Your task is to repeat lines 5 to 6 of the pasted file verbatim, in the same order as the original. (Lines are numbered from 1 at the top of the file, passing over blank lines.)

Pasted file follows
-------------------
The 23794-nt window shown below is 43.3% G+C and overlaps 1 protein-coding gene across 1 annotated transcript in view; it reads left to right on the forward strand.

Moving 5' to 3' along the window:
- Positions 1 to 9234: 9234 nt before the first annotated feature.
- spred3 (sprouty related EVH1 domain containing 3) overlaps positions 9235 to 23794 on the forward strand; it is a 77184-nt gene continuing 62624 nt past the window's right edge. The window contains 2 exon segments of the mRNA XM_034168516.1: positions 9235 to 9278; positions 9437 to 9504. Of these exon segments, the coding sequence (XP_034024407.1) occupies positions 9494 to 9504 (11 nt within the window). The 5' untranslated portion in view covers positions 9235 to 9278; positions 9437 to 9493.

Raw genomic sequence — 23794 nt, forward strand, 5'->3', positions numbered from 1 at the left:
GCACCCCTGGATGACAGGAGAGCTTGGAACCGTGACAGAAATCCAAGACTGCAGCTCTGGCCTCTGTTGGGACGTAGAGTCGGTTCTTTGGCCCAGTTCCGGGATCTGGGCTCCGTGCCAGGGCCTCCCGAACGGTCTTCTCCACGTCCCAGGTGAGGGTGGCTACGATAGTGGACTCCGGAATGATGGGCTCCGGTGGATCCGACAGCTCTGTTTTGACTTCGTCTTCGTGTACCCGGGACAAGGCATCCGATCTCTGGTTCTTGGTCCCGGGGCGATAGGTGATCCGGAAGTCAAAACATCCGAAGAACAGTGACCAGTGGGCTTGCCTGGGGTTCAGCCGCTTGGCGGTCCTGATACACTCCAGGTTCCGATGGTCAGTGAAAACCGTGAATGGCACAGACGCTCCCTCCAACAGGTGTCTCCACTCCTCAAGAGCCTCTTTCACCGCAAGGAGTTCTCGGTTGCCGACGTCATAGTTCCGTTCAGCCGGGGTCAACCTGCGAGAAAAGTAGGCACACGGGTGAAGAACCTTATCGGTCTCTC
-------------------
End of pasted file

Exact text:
Raw genomic sequence — 23794 nt, forward strand, 5'->3', positions numbered from 1 at the left:
GCACCCCTGGATGACAGGAGAGCTTGGAACCGTGACAGAAATCCAAGACTGCAGCTCTGGCCTCTGTTGGGACGTAGAGTCGGTTCTTTGGCCCAGTTCCGGGATCTGGGCTCCGTGCCAGGGCCTCCCGAACGGTCTTCTCCACGTCCCAGGTGAGGGTGGCTACGATAGTGGACTCCGGAATGATGGGCTCCGGTGGATCCGACAGCTCTGTTTTGACTTCGTCTTCGTGTACCCGGGACAAGGCATCCGATCTCTGGTTCTTGGTCCCGGGGCGATAGGTGATCCGGAAGTCAAAACATCCGAAGAACAGTGACCAGTGGGCTTGCCTGGGGTTCAGCCGCTTGGCGGTCCTGATACACTCCAGGTTCCGATGGTCAGTGAAAACCGTGAATGGCACAGACGCTCCCTCCAACAGGTGTCTCCACTCCTCAAGAGCCTCTTTCACCGCAAGGAGTTCTCGGTTGCCGACGTCATAGTTCCGTTCAGCCGGGGTCAACCTGCGAGAAAAGTAGGCACACGGGTGAAGAACCTTATCGGTCTCTC